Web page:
In the 1978 elections to the  Karnataka assembly, the first after the Emergency, the Janata Party got more than 37% of the votes. In the next elections, in 1983, Janata was voted to power as the single largest party with Ramakrishna Hegde as the chief minister. Hegde, a Brahmin, was accepted by the Lingayat community as their leader in their quest for an alternative to Urs and the 'left leaning' Congress.

Hegde forged alliances with the BJP which, which on the basis of dominant caste equations, won several seats in different regions of the state. The tragic history of socialist parties giving the fascist forces a new lease of life was repeated in Karnataka as it was done elsewhere. The Janata came back to power in 1985 with a comfortable margin, eroding the Congress foothold in Karnataka.

Emerging anti-Muslim violence

Karnataka did not experience the horror of Partition or Hindu-Muslim clashes as did north India, which is perhaps why early Brahmanical political articulation in the state did not have much anti Muslim content. More than anti-Muslim political articulations, it was a growing Dalit assertion, the organised Dalit movement of the 1980s, and disenchantment with the Congress that pushed dominant caste groups towards the BJP.

In the late 1980s though, as the Ram Janmabhoomi movement gathered momentum, the Sangh Parivar engineering several communal riots. These riots occurred across south, central and northwest Karnataka, in cities and towns facing a sharp economic decline. They included Davanagere in central Karnataka, which was once considered the Manchester of Karnataka (for its  thriving cotton mills) and the Moscow of Karnataka for the political orientation of  its working classes.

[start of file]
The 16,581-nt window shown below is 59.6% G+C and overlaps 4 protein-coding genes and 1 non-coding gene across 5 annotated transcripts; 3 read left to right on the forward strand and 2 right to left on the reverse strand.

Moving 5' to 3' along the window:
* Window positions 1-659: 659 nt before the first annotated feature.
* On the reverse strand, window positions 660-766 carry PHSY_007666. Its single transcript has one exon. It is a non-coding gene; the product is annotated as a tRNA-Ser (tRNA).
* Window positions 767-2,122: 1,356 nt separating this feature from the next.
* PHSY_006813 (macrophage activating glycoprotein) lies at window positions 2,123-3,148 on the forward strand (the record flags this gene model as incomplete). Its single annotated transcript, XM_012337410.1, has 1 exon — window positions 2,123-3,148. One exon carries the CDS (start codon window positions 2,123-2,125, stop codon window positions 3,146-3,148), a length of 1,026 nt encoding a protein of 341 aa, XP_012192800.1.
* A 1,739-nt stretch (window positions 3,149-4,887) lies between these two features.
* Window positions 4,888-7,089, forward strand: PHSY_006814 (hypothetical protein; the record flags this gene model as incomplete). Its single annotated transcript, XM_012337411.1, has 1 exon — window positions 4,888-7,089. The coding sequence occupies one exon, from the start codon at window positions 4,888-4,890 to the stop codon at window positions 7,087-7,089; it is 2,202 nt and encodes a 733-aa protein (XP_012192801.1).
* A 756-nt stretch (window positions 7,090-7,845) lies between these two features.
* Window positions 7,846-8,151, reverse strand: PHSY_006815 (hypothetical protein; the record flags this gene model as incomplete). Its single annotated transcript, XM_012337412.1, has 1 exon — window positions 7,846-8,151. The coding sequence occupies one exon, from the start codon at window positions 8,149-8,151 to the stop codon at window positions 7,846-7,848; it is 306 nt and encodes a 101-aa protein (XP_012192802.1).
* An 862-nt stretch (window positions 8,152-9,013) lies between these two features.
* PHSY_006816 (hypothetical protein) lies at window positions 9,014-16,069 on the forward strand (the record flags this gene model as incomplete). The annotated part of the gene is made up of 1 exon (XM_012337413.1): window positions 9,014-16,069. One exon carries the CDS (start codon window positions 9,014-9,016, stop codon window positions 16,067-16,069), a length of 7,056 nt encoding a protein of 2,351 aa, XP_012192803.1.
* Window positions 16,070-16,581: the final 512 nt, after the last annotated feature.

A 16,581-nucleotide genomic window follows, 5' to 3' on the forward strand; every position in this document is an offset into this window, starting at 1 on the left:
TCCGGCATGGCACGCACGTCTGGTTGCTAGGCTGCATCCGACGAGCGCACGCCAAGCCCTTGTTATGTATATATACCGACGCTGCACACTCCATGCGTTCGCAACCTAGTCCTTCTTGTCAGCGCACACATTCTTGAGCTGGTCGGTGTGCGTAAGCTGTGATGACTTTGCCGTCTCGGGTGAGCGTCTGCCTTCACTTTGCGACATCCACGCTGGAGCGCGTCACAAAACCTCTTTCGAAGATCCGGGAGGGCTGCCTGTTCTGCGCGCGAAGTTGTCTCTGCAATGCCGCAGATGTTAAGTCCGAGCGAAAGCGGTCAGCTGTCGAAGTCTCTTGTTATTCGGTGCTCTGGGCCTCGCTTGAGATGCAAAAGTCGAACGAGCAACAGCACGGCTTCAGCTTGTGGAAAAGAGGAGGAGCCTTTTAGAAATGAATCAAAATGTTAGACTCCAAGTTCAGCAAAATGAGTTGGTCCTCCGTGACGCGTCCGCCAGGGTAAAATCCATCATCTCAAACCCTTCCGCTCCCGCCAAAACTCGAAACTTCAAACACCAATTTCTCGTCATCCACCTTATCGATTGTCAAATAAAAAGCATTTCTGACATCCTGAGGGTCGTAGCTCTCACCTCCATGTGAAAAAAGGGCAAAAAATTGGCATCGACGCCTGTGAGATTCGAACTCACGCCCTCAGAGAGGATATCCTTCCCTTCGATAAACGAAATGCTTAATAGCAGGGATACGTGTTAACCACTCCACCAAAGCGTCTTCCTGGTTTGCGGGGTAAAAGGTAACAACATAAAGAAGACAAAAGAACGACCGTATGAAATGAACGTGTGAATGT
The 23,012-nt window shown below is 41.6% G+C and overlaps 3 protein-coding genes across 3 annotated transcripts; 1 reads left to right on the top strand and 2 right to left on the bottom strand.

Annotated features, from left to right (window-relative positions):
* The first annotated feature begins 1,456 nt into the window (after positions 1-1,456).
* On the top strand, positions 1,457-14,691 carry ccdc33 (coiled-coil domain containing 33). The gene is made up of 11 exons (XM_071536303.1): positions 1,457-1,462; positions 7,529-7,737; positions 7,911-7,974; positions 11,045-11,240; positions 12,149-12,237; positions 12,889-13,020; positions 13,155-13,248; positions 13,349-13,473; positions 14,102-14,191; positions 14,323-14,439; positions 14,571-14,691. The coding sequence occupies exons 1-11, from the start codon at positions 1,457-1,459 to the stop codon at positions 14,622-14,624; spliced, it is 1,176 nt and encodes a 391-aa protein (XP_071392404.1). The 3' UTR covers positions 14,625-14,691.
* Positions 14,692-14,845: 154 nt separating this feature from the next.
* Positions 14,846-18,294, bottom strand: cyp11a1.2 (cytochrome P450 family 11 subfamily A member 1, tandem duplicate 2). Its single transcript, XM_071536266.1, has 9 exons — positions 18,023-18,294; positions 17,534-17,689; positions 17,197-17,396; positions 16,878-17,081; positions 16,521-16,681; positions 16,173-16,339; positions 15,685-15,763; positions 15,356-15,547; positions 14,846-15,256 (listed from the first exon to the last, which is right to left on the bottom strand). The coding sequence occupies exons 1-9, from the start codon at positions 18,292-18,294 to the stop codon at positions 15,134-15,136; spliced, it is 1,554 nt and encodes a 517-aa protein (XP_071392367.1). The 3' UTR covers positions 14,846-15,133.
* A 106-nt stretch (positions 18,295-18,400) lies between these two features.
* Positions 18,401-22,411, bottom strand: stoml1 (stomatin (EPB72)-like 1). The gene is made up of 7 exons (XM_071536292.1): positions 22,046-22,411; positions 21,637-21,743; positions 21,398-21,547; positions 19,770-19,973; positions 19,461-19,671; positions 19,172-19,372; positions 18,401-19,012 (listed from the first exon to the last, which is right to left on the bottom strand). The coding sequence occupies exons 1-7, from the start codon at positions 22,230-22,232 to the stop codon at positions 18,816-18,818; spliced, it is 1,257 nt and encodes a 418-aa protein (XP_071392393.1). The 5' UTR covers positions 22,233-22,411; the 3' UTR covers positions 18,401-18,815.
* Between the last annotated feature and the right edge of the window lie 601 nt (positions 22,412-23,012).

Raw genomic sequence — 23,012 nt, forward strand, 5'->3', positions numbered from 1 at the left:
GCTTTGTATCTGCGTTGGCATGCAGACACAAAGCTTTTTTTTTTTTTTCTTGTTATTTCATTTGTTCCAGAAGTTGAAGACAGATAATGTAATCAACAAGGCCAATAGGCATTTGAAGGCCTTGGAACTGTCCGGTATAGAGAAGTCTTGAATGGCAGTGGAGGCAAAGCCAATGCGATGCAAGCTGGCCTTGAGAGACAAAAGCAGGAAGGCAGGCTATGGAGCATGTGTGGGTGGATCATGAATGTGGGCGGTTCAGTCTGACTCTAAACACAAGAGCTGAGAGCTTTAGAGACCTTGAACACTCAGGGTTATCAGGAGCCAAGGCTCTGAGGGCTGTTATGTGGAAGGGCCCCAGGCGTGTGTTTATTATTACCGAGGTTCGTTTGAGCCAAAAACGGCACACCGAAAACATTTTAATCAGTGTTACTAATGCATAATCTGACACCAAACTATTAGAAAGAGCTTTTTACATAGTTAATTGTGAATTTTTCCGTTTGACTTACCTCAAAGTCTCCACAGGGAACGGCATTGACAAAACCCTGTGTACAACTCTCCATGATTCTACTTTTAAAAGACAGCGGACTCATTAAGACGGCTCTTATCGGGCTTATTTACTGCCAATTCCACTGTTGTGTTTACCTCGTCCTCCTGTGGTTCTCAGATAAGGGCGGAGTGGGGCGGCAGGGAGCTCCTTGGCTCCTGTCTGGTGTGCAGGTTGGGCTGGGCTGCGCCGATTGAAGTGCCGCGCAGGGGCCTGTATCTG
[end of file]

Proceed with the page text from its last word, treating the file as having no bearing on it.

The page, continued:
In southern Karnataka, the Sangh Parivar was successful in instigating a dispute around the syncretic Bababudan Dargah shrine, where Hindus and Muslims alike offered prayers. From the late 1980s, the Sangh Parivar and its organisations began to push for Hindu rituals at the site. This slowly turned into a movement to take over the shrine through claims it was a temple forcibly converted to a dargah by Tipu Sultan. The issue soon began to be portrayed as the 'Ayodhya of the South’. The opportunistic and soft Hindutva politics of the Congress and other centrist parties in nurturing this issue is important in understanding the linear growth of the Sangh Parivar in the state post the 1990s.

In Karnataka, the Sangh Parivar and its ideology now has its social base spanning the upper castes to the Madigas from the Dalit community.